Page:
All Articles Tagged "Americans With Disabilities Act"
Actually, this time it’s Abercrombie’s company Hollister that’s stepped in it. A federal judge has ruled that the company violates the Americans With Disabilities Act with its porch front stores and blocked ramps.
“A company spokesman said that the raised entrances were designed to create ‘an entry to a house in Southern California that you would walk up onto the porch or walk down into the porch, to enter, like you would do at a beach house,’” reports The Daily Mail.
Julie Farrar, who is in a wheelchair, tried to enter a Hollister store in Colorado. There are stairs out front, but the retailer says there are ramps off to the side. Unfortunately, the doors that those ramps lead to are blocked by tables inside the store. And, Farrar says, going through a side door isn’t fair. (Indeed.) “She said that in school using a wheelchair meant she was effectively segregated from other students. She remembers her family being asked to leave restaurants, movie theaters and shops because she ‘was considered a fire and safety hazard,’” quotes Jezebel.
The case ultimately goes back to 2009 when both Hollister and Abercrombie were sued by several people for violation of the Act. Since then, the only store remaining from the original suit was one in Colorado (others in the state have since increased wheelchair accessibility). Then it turned into a class action suit in 2012 against 248 Hollister stores in the US. The company was ordered to bring the stores up to compliance and, in three months, hadn’t.
The message we get from these repeated stories of discrimination and bad policy: Abercrombie and Hollister just don’t see anything wrong with being jerks.
“I didn’t know why, but I was really concerned about my job. I was worried I was going to lose my job,” she told WTVR.com.Though the treatment was successful, Robinson’s worst fear came true when she was fired from her job during her final week of chemotherapy. In a severance letter, Robinson was informed that her time allotted under the Family Medical Leave Act (FMLA) had run out. According to federal law, employers are required to provide employees job-protected and unpaid leave for qualified medical and family reasons including personal or family illness. Robinson’s letter stated she was allowed twelve calendar weeks of unpaid leave in a rolling 12-month period, and by December 14, 2009, she had exhausted all available days.
Though her job had been given to someone else, Robinson’s previous employer encouraged her to re-apply to the non-profit where they received a grant to fund her position. Three months later the non-profit hired her but history repeated itself when in May 2010, Robinson felt another lump. After surgery and chemotherapy, she was declared cancer-free by the fall of that year. But when she was ready to return to work, there was no position for her. Employment attorney Harris Butler says laws provide minimal protection for employees, especially in cases of temporary positions.“I worked even when I was sick and it’s like it didn’t matter. You don’t matter,” Robinson said.
“If the employer wants to let you go, there’s not a whole lot you can do about it,” said Butler. “It’s really unfortunate.”The Americans with Disabilities Act (ADA) offers some protection for those who work for a small business with 15 or more employees, but the coverage lasts for only a certain period of time and Butler says when it expires there are no guarantees. Both ADA and FMLA allow you to appeal a firing if you feel you’ve been discriminated against because of your illness. Under FMLA you have 300 days or 10 months to appeal, ADA only gives you 180 days. Butler says it can be hard to go through the process while you’re fighting a life-threatening disease and Robinson is a testament to that, as she missed the deadlines for appeal. Now she spends her days trying to find new employment. Although Robinson says she felt guilty at first for undergoing chemo treatment, she now wants to remind other cancer patients of what’s important.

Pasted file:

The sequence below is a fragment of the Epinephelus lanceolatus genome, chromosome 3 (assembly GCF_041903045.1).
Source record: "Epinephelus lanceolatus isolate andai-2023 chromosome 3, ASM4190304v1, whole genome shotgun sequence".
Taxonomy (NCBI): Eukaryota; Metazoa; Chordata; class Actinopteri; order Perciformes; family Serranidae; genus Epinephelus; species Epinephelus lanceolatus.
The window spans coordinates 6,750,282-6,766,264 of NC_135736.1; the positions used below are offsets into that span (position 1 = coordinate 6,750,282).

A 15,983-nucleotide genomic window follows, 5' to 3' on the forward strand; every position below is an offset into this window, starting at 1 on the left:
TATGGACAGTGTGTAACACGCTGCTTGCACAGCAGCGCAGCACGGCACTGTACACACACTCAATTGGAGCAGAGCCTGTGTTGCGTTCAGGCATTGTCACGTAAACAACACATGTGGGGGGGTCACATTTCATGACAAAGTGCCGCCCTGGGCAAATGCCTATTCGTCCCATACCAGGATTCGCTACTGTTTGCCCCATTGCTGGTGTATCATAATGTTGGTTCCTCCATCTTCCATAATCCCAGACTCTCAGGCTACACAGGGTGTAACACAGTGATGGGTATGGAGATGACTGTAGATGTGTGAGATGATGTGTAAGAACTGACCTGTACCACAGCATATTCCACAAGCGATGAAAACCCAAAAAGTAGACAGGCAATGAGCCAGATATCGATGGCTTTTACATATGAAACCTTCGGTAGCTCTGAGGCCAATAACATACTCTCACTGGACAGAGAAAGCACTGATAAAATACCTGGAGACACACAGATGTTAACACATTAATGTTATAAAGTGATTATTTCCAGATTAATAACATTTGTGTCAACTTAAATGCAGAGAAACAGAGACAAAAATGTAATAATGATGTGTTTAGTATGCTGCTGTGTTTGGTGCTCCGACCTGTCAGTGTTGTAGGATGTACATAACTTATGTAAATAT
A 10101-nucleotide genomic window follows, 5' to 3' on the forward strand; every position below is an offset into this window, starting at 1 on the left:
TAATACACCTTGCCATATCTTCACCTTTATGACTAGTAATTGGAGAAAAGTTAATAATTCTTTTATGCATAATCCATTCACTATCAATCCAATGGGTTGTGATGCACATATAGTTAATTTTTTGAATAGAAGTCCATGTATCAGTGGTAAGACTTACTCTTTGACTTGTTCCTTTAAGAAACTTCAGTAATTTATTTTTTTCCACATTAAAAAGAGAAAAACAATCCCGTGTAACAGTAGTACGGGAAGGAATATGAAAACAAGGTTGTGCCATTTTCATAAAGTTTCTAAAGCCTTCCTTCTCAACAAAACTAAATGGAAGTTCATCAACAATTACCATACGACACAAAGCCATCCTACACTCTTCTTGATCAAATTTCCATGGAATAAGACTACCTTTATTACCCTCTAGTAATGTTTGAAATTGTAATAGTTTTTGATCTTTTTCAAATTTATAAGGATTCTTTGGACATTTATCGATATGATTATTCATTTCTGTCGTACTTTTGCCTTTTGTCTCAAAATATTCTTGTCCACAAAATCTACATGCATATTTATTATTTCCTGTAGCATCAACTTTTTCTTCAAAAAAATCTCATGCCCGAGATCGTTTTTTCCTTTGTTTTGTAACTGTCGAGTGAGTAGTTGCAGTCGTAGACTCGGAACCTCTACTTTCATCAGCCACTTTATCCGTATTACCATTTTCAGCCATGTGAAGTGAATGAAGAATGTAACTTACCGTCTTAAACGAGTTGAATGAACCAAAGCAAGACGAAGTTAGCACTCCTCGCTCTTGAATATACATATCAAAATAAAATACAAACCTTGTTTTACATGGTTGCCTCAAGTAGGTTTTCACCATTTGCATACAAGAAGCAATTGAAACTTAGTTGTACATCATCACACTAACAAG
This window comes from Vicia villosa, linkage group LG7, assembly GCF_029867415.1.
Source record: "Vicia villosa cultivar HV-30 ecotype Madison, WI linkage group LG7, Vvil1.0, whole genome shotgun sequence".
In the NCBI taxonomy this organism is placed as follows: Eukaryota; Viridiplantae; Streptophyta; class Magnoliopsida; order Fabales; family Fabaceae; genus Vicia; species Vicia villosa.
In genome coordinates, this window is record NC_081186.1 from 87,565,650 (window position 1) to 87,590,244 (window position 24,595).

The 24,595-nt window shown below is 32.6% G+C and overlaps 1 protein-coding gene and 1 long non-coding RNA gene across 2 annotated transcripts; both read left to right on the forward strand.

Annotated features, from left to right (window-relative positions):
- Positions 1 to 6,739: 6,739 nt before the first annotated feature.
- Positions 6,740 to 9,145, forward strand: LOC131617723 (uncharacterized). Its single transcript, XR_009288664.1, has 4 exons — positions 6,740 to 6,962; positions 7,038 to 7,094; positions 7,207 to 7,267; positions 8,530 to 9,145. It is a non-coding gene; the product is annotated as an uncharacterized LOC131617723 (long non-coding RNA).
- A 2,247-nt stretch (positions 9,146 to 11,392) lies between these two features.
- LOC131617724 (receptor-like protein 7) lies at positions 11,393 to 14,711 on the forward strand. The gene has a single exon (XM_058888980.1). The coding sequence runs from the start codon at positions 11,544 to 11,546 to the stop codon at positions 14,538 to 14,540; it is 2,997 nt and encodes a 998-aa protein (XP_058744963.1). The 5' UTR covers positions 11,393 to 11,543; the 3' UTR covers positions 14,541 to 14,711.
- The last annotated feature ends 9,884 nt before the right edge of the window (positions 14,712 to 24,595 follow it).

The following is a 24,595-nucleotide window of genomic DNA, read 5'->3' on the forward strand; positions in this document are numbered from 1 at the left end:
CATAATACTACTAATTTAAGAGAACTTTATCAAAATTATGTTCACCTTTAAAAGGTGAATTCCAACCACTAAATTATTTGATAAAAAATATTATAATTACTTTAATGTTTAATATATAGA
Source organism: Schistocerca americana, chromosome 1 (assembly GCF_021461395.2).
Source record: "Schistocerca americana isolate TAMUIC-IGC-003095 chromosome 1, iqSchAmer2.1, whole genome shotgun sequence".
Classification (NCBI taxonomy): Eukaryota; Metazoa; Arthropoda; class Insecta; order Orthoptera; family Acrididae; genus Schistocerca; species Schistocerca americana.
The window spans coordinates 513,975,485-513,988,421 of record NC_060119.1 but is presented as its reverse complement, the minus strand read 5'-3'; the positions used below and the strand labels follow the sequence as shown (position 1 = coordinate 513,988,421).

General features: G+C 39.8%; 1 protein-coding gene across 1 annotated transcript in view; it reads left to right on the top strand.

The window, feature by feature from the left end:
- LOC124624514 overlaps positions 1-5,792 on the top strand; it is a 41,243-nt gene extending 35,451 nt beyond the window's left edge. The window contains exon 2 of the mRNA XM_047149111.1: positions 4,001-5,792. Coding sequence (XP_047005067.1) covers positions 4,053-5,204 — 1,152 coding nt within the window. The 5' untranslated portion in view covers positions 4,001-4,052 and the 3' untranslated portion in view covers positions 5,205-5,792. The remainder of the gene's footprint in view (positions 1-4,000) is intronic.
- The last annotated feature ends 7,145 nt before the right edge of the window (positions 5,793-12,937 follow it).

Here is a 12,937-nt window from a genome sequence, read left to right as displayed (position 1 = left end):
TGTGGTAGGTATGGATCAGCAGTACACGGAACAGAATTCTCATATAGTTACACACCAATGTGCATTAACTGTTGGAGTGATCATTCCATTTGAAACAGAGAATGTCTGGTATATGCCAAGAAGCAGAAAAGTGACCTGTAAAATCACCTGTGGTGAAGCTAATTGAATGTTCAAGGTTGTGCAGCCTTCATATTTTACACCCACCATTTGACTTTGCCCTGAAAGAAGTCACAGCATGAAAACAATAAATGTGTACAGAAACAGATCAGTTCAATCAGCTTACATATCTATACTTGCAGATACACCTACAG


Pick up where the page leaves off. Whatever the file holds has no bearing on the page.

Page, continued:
“Go through your treatment, fight through the cancer, and then fight for your life,” she said.Hopefully Robinson wins this battle too. What do you think about her situation? Was she let go fairly? Brande Victorian is a blogger and culture writer in New York City. Follower her on Twitter at @be_vic.
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Christopher wrestled with the decision of whether to tell his superiors about his status once he found out he was HIV-positive in April 2011. He said he eventually told one manager in June 2011 because he felt they should know in case side effects from his medicine caused him to need time off work. He said he was hoping for support, especially since he knew other managers in corporate restaurants, not franchises, who had the same issues with the stores they oversaw.“When they’re fired from their job, they frequently lose their healthcare with it,” he said.
“It was a very personal decision that I thought about before I did it,” Christopher said. “I was looking more for guidance and support, and that’s why I did it.” “After I disclosed, I was not the only person in my position who had these types of incidents occur in their restaurants, and I was the only one who was being treated this way.”Christopher remains unemployed despite going on several interviews since his firing. His lawyer said his office took up Chris’s case particularly because of his long history of good-standing with Burger King.
“The fact pattern is very troubling, particularly against a large corporate entity like Burger King,” he said. “We wanted to step in and send a message to employers that this is inappropriate.”Do you think Christopher will win this suit? Brande Victorian is a blogger and culture writer in New York City. Follower her on Twitter at @be_vic.
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